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Question Topic. Institutional Equity Real Estate Performance. How has the institutional market performed over the past year and what are the prospects for the next 2 years or so?

 

DrD's Answer

There are two major parts to your question: how has institutional real estate done lately, and what does it look like going forward two years. I will draw on several factors to answer this question including: my institutional real estate experience from 1987-1999; several surveys of real estate professionals I have conducted; and, the NCREIF return series. As noted in Illustration 1, core equity real estate has taken a major hit over the past 12-15 months. Indeed, the NCREIF index has reflected values losses over 35% since the peak in 2007. The "good news" is the rate of loss in the 3rd quarter was slower with total returns of -7.2% compared to -9.1% in the 2nd quarter. 

 

Illustration 1: NCREIF Property Index -3rd Qtr 209

NCREIF 3Q 2009

While the "good news" has been lauded by some as a signal the institutional real estate market has turned the corner, I do not think it has bottomed out and that additional losses in value are likely. This position is based on several factors. First, the implicit cap rate is some 200 bp below long-term averages. Borrowing on an economic term of "regression to the mean," there has been no structural shift in investment decision-making that would support such a shift. Granted, the market has not been pricing the risk of underlying investments, but that was a temporary --albeit prolonged phenomenon-- that is not being corrected. As noted in Exhibit 2, the long term cap rate is aroung 8% suggesting that once they bottom out, cap rates will surge as they "correct." Second, real estate fundamentals are eroding, with vacancy rates increasing, rents deteriorating, and net operating income (NOI) declining. Third, real estate is not an efficient market, but is driven by investor perceptions and mass behavior which has tended to exhibit a herd mentality. Finally, the impending surge of distressed assets has not yet hit the street. When this surge in properties that will trade at significant discounts begin to trade, appraised values of all properties regardless of property-specific conditions will be dragged down. This will be especially true in mark-to-market accounts which is the underpinning of the NCREIF index.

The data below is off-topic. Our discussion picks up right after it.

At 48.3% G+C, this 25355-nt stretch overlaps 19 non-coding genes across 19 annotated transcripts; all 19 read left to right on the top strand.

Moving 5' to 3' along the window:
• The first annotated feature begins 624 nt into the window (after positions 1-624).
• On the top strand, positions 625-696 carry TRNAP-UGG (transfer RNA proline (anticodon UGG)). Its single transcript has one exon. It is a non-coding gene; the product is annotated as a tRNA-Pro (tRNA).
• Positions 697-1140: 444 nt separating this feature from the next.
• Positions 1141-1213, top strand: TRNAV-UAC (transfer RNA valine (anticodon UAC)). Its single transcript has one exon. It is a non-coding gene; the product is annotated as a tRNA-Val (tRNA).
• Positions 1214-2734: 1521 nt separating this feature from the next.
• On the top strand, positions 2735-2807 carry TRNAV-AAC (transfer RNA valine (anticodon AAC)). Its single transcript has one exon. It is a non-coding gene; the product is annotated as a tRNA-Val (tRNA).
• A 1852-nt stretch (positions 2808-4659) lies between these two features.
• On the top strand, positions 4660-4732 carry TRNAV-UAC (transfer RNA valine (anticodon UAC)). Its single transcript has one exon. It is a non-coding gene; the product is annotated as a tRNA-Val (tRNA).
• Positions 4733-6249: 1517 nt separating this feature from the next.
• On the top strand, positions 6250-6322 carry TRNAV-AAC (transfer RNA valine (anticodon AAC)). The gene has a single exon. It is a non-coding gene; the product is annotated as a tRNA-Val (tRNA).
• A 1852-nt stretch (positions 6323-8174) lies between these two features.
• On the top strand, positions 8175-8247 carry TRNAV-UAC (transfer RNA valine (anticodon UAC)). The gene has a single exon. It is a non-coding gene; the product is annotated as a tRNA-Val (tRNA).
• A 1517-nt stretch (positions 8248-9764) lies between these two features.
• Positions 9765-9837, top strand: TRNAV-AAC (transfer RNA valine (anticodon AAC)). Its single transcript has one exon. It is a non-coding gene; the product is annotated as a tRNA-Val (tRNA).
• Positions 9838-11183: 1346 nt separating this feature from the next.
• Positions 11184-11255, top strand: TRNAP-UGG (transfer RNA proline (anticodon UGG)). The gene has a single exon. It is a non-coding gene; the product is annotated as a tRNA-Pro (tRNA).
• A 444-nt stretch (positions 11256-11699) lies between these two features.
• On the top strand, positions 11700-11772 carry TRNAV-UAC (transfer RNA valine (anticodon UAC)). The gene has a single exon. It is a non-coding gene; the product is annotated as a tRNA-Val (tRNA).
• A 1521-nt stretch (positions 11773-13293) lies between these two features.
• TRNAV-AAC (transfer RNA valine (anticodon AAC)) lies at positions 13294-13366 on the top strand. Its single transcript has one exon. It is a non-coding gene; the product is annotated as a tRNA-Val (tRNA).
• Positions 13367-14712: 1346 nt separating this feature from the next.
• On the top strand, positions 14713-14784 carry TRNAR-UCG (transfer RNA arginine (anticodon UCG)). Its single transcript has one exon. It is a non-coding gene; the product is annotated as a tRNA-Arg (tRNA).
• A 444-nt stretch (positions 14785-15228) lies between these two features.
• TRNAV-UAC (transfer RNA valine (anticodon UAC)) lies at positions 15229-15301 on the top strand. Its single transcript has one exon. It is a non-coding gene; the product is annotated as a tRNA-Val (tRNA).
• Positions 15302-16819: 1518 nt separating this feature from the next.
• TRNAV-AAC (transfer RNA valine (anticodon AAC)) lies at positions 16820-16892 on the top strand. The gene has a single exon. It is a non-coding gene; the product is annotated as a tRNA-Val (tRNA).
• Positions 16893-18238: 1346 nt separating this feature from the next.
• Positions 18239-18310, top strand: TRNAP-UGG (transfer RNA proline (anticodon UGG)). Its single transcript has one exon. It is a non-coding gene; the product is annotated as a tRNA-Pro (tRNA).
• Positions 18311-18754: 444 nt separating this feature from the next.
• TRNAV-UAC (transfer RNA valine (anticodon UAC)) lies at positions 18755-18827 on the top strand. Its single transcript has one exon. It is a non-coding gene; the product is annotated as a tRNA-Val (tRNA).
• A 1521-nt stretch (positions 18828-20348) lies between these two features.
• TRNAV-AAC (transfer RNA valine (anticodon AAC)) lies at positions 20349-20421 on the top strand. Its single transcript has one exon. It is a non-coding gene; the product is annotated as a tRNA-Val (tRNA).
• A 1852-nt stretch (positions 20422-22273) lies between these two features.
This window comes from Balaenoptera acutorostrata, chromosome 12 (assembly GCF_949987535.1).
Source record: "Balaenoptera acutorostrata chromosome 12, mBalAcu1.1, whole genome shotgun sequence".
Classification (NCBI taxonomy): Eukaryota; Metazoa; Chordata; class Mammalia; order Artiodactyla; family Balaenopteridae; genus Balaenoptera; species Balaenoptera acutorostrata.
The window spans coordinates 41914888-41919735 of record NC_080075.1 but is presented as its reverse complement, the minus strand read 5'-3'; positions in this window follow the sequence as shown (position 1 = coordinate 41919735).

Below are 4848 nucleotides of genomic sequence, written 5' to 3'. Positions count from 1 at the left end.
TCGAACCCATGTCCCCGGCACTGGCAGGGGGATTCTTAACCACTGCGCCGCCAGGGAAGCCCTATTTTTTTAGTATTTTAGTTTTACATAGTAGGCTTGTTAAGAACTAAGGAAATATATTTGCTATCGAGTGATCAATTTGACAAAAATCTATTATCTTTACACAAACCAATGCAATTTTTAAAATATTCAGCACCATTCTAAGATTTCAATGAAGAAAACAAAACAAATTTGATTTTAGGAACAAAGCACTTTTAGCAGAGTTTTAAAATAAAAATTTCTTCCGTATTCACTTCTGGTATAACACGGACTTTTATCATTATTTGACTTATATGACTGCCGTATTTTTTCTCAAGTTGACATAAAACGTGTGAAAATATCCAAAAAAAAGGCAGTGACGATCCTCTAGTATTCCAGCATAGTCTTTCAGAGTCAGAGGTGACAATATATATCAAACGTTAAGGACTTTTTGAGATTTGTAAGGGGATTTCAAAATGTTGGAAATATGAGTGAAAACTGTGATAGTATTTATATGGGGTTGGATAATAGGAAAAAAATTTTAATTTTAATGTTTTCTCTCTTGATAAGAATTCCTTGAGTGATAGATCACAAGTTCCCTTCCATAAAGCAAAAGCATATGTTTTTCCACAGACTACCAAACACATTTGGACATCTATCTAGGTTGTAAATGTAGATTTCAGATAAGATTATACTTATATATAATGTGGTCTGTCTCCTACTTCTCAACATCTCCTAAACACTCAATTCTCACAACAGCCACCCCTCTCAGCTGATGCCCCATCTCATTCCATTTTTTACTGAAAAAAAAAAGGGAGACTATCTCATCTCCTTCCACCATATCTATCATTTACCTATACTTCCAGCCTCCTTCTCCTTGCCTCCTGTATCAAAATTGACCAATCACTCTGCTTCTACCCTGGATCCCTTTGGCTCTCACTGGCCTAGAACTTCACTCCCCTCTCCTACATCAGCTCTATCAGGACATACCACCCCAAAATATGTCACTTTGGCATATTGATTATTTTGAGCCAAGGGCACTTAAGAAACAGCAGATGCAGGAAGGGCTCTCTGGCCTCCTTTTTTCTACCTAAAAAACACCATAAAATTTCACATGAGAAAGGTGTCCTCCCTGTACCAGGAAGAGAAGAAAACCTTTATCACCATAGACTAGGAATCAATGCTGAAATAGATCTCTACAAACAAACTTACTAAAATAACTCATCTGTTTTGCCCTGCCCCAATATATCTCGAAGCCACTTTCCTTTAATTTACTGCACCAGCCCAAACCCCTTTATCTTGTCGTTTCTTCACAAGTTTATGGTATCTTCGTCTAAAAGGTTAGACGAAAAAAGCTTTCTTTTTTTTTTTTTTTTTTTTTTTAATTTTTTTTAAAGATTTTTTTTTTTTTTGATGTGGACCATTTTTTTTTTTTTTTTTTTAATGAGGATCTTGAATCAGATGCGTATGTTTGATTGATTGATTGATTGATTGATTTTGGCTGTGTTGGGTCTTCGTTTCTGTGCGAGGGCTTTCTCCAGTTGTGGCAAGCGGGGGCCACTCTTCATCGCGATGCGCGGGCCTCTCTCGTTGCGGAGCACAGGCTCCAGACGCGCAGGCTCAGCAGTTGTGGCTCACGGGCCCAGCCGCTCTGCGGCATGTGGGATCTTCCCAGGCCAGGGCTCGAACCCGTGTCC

Illustration 2: NCREIF Property Index -3rd Qtr 2009

NCREIF 3Q09 Cap Rates

 

Although not receiving much attention in the real estate or popular press, I am concerned about the impact of record low interest rates on asset allocations to real estate. Despite the passage of ERISA in 1974 which pressured pension funds to include real estate, many investors have been reluctant real estate investors due to its capital intensive nature, inherent complexity, idiosyncratic nature, and illiquidity. As noted in Exhibit 3, the NCREIF Open-End Fund Index has underperformed other asset classes for the past 3 years. Indeed, over the past 10 years, real estate equity returns have lagged govenment bonds, despite the defensive nature of the asset class which was used as a hedge against the volatile stock market. Given the lag between real estate performance and the economy, real estate is likely to underperform going forward. This situation is exacerbated by the downside risk that if faces has not yet been fully priced into the asset class. While diversification benefits will offer some insulation from a complete flight of institutional capital, traditional institutional investor appetites are likely to remain suppressed for several years.

 

Illustration 3: NCREIF vs. Other Asset Classes-3rd Qtr 2009

NCREIF vs. Mixed Asset Returns

 

Category: Institutional Real Estate

Question #: 110 Institutional Equity Performance

Updated: October 31, 2009

 

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